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The village in the park

JASMIN K. WILLIAMS Amsterdam News Staff | 5/23/2013, 4:29 p.m.
The village in the park

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The village in the park

Before Central Park was created as an urban oasis for wealthy New Yorkers, the land on which it would be built was home to a community of working-class Black property owners, the first of its kind in New York City. The community was called Seneca Village.

Life in New York in the 1800s was a study in contrasts. Lower Manhattan was crowded. The rich and the poor shared the streets. Elegant buildings stood next to shacks. There were cobblestone streets and filth everywhere. The Great Fire of 1835 had destroyed Wall Street and much of downtown, which was crowded with wooden buildings. People began heading uptown, which was still mostly farmland. It was spacious and there was fresh air.

Seneca Village was located on approximately five acres of land between 81st and 89th streets at Seventh and Eighth avenues. It existed from 1825 to 1857 as a thriving, self-contained community of Blacks, English, Native Americans and German and Irish immigrants. It had its own school, three churches and cemeteries. A nearby spring provided fresh water. According to the census counts of 1885, approximately 264 people lived there. It was one of New York's first successful cultural melting pots.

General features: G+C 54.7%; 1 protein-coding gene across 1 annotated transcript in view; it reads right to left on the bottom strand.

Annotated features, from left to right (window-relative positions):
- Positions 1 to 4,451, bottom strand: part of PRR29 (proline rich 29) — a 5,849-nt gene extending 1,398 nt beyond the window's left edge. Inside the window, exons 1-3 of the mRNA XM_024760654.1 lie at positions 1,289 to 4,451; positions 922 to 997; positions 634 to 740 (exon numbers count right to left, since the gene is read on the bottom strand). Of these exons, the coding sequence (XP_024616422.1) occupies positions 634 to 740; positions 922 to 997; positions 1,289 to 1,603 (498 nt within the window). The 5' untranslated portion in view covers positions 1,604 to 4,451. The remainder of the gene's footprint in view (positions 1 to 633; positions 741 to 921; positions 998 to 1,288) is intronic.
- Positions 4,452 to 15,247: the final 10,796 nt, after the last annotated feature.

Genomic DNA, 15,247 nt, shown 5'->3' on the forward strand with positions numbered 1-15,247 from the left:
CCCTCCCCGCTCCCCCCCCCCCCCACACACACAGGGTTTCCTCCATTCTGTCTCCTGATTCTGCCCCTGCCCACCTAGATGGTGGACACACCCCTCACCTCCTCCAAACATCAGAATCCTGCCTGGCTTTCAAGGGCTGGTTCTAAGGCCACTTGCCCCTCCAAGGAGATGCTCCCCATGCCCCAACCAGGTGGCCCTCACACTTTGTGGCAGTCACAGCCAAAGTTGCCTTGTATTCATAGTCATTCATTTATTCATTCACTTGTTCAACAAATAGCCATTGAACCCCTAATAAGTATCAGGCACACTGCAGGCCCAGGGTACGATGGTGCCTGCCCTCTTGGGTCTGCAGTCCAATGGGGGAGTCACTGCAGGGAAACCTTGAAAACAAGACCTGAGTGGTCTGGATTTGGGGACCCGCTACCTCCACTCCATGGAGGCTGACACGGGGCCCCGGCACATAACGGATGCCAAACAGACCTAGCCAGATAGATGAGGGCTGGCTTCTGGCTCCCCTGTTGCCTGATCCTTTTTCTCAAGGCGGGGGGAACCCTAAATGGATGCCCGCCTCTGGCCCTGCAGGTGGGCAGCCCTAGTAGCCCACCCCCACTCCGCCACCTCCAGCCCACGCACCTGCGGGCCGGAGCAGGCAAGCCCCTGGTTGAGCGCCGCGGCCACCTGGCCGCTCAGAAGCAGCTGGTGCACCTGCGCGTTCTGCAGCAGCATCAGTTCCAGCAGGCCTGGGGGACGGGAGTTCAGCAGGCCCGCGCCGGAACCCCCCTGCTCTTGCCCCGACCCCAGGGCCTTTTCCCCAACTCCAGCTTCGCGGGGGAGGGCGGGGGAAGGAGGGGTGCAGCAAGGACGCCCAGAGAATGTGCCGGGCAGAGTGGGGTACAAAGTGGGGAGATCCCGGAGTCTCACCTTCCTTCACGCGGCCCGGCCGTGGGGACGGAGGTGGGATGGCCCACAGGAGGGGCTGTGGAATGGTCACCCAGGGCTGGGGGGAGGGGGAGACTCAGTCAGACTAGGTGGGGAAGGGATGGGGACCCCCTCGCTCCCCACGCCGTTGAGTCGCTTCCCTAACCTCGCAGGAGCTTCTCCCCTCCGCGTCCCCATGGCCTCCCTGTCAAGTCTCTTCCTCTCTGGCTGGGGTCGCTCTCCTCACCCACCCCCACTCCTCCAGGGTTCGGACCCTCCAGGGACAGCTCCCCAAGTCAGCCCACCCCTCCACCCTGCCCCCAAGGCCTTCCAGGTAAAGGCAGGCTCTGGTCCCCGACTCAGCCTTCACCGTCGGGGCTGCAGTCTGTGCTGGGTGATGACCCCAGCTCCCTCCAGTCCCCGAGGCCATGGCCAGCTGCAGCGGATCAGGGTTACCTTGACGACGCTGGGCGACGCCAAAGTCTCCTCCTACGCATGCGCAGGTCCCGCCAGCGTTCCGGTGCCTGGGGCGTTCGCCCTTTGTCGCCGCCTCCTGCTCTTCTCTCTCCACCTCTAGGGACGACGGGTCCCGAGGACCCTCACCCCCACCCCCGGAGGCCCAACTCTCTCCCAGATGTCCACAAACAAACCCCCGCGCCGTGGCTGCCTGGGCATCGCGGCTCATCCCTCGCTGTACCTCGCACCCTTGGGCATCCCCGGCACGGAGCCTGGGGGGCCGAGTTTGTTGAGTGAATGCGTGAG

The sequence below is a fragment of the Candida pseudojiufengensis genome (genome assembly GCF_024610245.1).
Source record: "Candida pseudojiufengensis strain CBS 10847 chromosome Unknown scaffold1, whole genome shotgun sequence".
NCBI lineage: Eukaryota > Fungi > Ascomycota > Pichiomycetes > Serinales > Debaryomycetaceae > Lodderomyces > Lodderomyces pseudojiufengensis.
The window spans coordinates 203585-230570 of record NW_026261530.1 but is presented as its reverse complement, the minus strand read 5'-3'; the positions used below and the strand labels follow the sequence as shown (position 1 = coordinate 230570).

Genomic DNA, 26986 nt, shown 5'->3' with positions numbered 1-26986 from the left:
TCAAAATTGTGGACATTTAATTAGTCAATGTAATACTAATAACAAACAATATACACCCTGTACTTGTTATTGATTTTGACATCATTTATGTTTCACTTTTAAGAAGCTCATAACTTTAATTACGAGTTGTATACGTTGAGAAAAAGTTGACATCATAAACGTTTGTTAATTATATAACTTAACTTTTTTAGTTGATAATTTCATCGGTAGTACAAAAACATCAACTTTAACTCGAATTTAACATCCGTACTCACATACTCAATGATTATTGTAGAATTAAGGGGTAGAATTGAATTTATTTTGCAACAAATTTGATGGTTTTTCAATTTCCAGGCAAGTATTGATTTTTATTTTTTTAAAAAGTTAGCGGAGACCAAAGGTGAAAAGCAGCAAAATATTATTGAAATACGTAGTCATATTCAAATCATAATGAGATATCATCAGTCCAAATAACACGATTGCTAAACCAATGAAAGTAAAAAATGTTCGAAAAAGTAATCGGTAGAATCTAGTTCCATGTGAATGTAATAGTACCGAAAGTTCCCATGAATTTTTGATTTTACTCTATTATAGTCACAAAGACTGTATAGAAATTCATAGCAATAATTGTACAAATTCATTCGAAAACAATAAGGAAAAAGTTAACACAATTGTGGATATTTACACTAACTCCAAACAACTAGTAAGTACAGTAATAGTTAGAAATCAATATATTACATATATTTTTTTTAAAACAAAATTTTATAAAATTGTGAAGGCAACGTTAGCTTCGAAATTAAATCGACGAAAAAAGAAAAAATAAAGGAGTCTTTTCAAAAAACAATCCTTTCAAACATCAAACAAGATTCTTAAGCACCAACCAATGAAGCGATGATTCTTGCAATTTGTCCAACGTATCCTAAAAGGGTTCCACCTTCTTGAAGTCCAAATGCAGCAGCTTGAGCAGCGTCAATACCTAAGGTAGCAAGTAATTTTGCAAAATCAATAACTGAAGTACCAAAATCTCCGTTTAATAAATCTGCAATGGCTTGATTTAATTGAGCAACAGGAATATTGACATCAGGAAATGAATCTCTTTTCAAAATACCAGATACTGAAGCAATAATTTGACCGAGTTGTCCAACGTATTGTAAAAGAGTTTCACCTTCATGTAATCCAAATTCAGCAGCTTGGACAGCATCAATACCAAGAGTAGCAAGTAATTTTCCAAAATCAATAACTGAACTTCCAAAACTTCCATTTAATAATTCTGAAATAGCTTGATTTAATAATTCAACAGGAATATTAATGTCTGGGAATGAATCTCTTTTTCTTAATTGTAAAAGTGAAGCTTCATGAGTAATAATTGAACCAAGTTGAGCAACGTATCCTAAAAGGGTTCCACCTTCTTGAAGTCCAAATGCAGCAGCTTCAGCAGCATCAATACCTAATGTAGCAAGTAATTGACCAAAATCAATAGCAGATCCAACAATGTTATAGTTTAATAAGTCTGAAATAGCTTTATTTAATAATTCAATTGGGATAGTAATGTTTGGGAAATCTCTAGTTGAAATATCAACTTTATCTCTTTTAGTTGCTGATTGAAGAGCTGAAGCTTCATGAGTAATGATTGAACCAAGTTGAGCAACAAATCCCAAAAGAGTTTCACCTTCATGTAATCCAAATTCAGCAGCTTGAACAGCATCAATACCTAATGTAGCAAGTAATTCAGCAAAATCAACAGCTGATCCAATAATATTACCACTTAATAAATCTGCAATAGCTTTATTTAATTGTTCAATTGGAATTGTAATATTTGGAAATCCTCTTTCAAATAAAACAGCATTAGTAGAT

It is not clear how the settlement got its name, but some theories are that Seneca was a derivative of Senegal, a country in West Africa, where many of the people who lived in the village were from.

It all began in 1825, when John and Elizabeth Whitehead began selling pieces of their farmland. The first three lots were bought for $125 by a young African-American man named Andrew Williams. Other plots were purchased by members of the African Methodist Episcopal Zion Church, which was the largest and wealthiest Black church community in the country. The Whiteheads sold 24 plots to Black families.

Religious life was an important part of the community. The First African Methodist Episcopal Church of Yorkville laid its cornerstone in Seneca Village in 1853. A box put into the cornerstone contained a Bible, a book of hymns, the church's rules, a letter with the names of its five trustees and copies of two newspapers, the Tribune and the Sun.

Not many records exist, but we do know that the African Union Methodist Church was also in Seneca Village. Colored School No. 3 was housed in the church basement. Seventeen-year-old Catherine Thompson taught the village's children.

Seneca Village is an important but seldom taught part of Black history. In addition to being home to the two most significant Black churches in the country, the village gave Blacks one of the earliest opportunities to own land.

Land ownership meant suffrage and the right to vote, though full voting privileges for Blacks would be a long time coming.

Significantly, those who lived in Seneca Village did not refer to themselves by many of the more derogatory names given to African-Americans. They used the term "African" not only to honorably describe their heritage, but also to signify the pride they had for their working-class community.